JANUARY 10, 2017
WORDS BY: JASE CANNON
ILLUSTRATIONS BY: JULIA BASSIRI
I haven't picked up a pen in months. It's hard to even remember my last journal entry, for time seems to be moving ever more quickly, and the scenery is definitely changing! Though my world is practically upside down from what it once was, which is only naturally accompanied by some fear, I am mostly excited to be involved in the creation of a new world. I am more strongly rooted in the understanding my inner self reflects my outer environment, and all that is needed is the continued act of stepping aside, surrendering, and allowing myself to be vulnerable.
These are, of course, easier said than done! But my first big act of surrender last summer opened a huge door after which letting go of my old paradigm has become easier and easier. The vulnerability part is the most challenging--putting myself out there and opening myself up as an object of other peoples' perception. There are instances that remind me that I'm different from society's standard of "the norm." On good days it simply puts a bigger smile on my face, but on others I put my head down when faced with judgment. I'm reminded of my reasons for hiding behind a mask of "normal" for so much of my life, to avoid criticism and to attract admiration and ultimately love. But I was spending such an exhausting amount of energy in the pursuit of something inherently false, running on a treadmill that would eventually wear me out. So, having to learn a new framework to living my life might sound like a lot, but compared to the inefficiency of my past, it's a piece of cake.
Speaking of cake... my weight and my eating habits had never been much of a concern, but suddenly I find my body reacting very differently to the same diet I once treated as fuel for my male metabolism. My doctor mentioned that estrogen could cause some weight gain, and he was not joking! After being on hormones for one year, I've literally gained 45 pounds. I've noticed the steady accumulation throughout the year, and for the most part it hasn't bothered me too much; I'm keeping my eye on the prize, which is my ideal feminine body, a Marilyn Monroe complete with voluptuous curves in all the right places. Though I'm informed that my physical transition is moving perfectly and that I've never been more healthy in my life, so much so that I've already been approved for the surgeries I couldn't be more thrilled to be working toward, I'm also realizing that eating my old diet of "comfort foods" is no longer serving the new me. It's not that I don't love the way I look--don't get me wrong--my hips and breasts might not quite be where I'm envisioning them, and my arms and belly might be chubbier than they necessarily need to be, but I never bemoan my physique in any of its stages of being. More than anything, I want to give myself a lot of credit for taking the action of a lifetime and stepping into this long and complicated journey. I've only taken the first of many steps, and at the age of 39, I feel extremely proud to be walking my own truth no matter how I may look along the way. To be undergoing a second puberty all over again at this age is indescribable and mindblowing, in ways you might expect, but unexpectedly without the struggle, without the edge that caused me so much pain the first time around. My amazing medical team has helped me gradually start undoing the results of a lifetime of testosterone and it's nothing short of miraculous. I may need to change my eating habits, but I've never felt more like me!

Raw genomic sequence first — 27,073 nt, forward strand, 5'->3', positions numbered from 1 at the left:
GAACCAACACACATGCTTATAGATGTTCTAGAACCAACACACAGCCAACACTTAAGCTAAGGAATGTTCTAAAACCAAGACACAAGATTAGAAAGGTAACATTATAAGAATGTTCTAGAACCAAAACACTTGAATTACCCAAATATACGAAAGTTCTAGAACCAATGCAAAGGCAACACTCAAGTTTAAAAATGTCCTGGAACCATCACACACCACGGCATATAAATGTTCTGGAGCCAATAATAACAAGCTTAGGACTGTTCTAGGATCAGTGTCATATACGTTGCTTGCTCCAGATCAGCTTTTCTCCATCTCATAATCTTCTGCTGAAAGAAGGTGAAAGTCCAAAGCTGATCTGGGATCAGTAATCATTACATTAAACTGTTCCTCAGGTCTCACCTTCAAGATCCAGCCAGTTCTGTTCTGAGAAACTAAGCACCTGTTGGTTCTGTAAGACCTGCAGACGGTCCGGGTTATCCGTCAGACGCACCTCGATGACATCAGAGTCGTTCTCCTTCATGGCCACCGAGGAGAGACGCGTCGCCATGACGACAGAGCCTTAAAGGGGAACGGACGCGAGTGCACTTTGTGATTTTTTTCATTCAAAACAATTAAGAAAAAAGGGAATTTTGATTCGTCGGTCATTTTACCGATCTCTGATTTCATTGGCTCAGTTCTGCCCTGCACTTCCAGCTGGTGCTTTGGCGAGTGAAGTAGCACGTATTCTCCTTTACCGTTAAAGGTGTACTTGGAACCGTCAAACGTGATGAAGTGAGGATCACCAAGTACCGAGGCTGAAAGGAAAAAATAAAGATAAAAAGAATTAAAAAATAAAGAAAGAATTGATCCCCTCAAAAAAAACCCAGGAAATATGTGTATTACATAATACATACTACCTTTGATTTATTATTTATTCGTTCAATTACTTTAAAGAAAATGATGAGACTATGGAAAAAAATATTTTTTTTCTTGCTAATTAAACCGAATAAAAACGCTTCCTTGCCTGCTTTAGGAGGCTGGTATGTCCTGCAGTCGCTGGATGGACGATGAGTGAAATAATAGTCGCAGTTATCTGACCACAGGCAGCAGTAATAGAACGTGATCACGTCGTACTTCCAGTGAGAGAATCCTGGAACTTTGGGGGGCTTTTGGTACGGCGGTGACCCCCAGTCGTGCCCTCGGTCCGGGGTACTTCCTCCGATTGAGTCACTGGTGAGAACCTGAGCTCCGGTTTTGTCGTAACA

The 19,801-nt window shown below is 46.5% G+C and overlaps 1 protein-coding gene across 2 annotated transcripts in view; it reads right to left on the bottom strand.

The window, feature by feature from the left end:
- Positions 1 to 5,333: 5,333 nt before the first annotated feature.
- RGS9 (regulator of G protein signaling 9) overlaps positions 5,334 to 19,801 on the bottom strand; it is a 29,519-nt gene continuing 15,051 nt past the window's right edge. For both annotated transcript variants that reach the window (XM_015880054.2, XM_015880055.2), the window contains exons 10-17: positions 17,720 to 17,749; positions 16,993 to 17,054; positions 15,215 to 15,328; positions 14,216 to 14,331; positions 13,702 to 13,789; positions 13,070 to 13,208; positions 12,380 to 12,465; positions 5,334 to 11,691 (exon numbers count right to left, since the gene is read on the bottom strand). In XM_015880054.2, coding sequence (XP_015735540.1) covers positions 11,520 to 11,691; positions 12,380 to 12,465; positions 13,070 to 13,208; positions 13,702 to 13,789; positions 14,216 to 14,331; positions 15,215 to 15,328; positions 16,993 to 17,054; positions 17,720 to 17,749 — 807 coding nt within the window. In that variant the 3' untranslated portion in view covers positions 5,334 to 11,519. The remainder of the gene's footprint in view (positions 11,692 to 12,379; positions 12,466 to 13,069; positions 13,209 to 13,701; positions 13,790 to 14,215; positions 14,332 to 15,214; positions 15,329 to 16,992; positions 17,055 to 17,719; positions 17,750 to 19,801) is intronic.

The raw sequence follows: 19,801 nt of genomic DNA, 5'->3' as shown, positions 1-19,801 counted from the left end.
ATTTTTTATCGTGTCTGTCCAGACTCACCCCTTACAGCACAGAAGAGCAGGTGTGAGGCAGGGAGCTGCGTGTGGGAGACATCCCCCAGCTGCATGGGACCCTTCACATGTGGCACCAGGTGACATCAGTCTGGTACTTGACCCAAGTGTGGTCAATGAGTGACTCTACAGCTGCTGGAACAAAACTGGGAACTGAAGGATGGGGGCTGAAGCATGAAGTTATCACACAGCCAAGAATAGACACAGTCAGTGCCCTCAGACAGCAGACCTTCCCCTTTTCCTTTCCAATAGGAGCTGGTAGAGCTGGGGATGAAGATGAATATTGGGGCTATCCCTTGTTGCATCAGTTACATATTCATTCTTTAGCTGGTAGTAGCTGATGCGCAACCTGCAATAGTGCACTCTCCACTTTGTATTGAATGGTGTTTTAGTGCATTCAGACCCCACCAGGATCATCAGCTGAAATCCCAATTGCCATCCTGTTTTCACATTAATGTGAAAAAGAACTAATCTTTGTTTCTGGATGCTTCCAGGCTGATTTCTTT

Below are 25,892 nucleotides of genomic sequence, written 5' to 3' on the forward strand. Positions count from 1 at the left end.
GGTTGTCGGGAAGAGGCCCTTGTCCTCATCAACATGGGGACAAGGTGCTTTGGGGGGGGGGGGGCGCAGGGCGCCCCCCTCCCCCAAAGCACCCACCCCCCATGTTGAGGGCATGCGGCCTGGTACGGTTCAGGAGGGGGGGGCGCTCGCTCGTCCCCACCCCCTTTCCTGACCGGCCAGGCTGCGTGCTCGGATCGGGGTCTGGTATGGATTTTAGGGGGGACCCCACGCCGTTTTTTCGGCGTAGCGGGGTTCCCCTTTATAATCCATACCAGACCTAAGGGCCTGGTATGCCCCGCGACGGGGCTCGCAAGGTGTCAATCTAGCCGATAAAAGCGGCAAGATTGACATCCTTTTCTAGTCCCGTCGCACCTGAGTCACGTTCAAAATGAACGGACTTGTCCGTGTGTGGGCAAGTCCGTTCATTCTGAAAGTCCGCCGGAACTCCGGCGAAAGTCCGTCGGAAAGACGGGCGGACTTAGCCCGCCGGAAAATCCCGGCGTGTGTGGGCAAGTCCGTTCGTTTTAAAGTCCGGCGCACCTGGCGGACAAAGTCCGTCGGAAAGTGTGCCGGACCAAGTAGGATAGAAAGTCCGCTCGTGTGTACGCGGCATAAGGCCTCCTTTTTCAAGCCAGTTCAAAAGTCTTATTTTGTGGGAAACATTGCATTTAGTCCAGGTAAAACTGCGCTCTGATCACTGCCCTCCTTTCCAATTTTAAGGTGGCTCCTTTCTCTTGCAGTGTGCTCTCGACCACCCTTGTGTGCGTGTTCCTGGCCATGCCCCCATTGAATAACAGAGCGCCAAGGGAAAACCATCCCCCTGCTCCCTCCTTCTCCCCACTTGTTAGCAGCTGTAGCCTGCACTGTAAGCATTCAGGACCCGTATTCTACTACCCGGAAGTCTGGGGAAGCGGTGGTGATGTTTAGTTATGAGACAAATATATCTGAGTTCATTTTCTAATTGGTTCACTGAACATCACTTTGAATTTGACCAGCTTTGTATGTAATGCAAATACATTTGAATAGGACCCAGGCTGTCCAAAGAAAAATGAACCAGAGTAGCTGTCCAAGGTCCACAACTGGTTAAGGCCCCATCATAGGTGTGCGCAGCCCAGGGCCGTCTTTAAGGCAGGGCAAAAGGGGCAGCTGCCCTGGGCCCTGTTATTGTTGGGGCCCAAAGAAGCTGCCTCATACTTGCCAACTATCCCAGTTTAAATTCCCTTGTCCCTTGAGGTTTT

It's when I go to mainstream clothing stores, Club Monaco, J. Crew, Zara, etc, that I wind up spiraling into unhealthy territory. Often their biggest size is a 12, and usually a small 12 at that, and though I am sometimes a 14, I still attempt to find something that works with my body, and I'm there in the fitting room stuck in a dress having a mild panic attack wishing my body was smaller and proportioned differently and I know that my size doesn't define who I am but-- it's all OK. I may have limited choices for now in terms of fashion, but knowing that I'm strong and healthy and true to myself means I'm perfect the way I am, and sometimes that just requires more reminding than others. We all know that the average woman has self-image issues caused by a warped culture misinforming us about gender and beauty standards, and major design labels playing into that are not any exception.